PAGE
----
Investment funds told to correct advertising and disclosure

Today ASIC put responsible entities (REs) of all managed investment schemes (MISs) ‘on notice’ that they must ensure their investment fund advertising provides clear, balanced and accurate information.

This follows ASIC’s risk based surveillance of advertising material, website disclosure and product disclosure statements from managed funds during the COVID-19 pandemic. ASIC was concerned to find some funds were providing inadequate information or were not accurately and clearly presenting key features of their investment products.

Examples of the issues that ASIC was seriously concerned about were:

  • Unbalanced comparisons – comparisons focussing on one aspect of a fund (e.g. higher returns), without providing a fair and balanced indication of key differences and risks;
  • Safety and stability representations – promoting the funds as having little or no risk of capital loss, despite the fund’s underlying assets being subject to considerable risk and market volatility; and
  • Withdrawal representations – giving the impression to consumers that it is easy to withdraw funds on short notice, where the liquidity of the fund assets does not support this claim.

ASIC Deputy Chair, Karen Chester said, ‘Following our review, we directly raised concerns with seven REs about their advertising and disclosure in relation to 13 investment funds. Collectively, these funds have approximately $2.5 billion under management. All seven REs have now taken corrective action’.

The seven REs have:

  • ceased advertising of funds and reviewed advertising content;
  • ceased issuing interests in funds until ASIC’s concerns are addressed;
  • withdrawn and replaced product disclosure statements;
  • provided more balanced and prominent disclosure of investment risks and disclaimers;
  • clarified actual withdrawal terms
  • stopped comparing funds to other (lower risk) products on webpages.

Ms Chester said, ‘Most consumers understand that investing in financial products involves some risk. Today with financial risks both greater and more volatile, REs have more than ever a real time responsibility to ensure their advertising and disclosure is ‘true to label’. Put simply, their advertising needs to accurately represent the actual features of their investment products and through economic cycles.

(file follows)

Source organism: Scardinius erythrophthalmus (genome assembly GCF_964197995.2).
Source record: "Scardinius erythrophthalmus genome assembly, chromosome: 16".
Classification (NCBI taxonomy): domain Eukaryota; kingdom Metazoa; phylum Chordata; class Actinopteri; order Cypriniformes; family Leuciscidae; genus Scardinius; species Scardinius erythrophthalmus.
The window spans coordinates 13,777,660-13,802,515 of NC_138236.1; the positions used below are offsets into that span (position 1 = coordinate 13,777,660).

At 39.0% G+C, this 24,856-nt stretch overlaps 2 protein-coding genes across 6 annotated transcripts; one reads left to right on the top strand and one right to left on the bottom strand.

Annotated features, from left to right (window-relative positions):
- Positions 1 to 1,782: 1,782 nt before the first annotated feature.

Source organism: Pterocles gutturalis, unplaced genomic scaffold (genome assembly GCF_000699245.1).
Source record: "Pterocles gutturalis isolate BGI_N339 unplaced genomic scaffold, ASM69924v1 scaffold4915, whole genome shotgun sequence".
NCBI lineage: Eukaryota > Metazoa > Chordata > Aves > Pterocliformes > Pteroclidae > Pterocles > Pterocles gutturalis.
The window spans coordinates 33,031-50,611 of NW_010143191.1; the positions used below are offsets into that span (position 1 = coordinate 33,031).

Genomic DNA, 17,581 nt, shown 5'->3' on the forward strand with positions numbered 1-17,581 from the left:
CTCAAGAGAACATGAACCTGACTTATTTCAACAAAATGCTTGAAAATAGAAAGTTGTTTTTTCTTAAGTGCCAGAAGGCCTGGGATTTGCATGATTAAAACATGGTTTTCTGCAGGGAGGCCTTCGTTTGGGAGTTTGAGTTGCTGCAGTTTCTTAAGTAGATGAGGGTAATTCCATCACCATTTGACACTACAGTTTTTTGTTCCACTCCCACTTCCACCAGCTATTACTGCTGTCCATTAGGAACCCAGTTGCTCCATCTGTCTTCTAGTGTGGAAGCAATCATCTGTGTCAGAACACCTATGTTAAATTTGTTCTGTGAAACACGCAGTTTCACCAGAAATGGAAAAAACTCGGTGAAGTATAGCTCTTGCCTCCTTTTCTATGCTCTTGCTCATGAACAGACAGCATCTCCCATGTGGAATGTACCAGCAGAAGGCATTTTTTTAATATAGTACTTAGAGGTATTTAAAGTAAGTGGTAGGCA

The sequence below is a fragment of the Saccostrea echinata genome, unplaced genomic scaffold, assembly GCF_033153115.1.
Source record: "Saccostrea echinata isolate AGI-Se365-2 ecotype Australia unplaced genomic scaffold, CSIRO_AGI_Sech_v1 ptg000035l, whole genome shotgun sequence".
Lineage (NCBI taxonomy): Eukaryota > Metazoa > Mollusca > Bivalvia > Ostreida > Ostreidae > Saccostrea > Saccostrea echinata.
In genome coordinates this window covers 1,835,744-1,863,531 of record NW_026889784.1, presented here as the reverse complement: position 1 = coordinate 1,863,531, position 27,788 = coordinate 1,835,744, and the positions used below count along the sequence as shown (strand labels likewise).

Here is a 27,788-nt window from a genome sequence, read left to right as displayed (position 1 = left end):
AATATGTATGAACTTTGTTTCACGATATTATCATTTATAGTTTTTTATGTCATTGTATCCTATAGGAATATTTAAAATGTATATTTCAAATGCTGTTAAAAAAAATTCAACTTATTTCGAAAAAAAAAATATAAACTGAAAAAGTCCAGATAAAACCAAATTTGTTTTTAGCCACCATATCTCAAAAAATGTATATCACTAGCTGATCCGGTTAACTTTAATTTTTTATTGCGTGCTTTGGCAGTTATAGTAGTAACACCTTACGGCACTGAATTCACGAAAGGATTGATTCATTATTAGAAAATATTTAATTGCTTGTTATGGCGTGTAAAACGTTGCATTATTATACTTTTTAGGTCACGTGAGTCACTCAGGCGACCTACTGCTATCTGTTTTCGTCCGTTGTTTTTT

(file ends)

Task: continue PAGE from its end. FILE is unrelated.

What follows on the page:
‘Current market uncertainty and volatility brings a heightened imperative for REs to ensure consumers are not misled or misinformed. This is critical when it comes to the investment product’s risk profile, returns and the fund’s liquidity.

‘It is now widely acknowledged that disclosure alone is not enough to protect consumer interests. But balanced and accurate product information, especially about associated risks, remains fundamental for consumers to have at least a shot at understanding what they are getting into’, she said.

ASIC reminds REs they must ensure their advertising and websites are not misleading or deceptive. Extreme care must be taken when using any terms and phrases which might give the impression that a product is safe or that withdrawals will be available at short notice, especially in the current environment.

ASIC will continue to monitor the advertising and disclosure by managed funds during COVID-19. We are aware of a number of funds that are promoting (implicitly or expressly) their products as ‘high yield’ or ‘low risk’ when that is not the case. ASIC is considering enforcement action where inappropriate, false or misleading statements could end in significant financial harm to investors.

Prior to promoting financial services or products, firms should consult ASIC’s Regulatory Guide 234: Advertising financial products and services (including credit): Good practice guidance. It contains good practice guidance to help promoters comply with legal obligations not to make false or misleading statements or engage in misleading or deceptive conduct.

ASIC also recently warned REs about ensuring that their products are true to label, and their marketing and website information did not make inappropriate comparisons between managed funds and term deposits.

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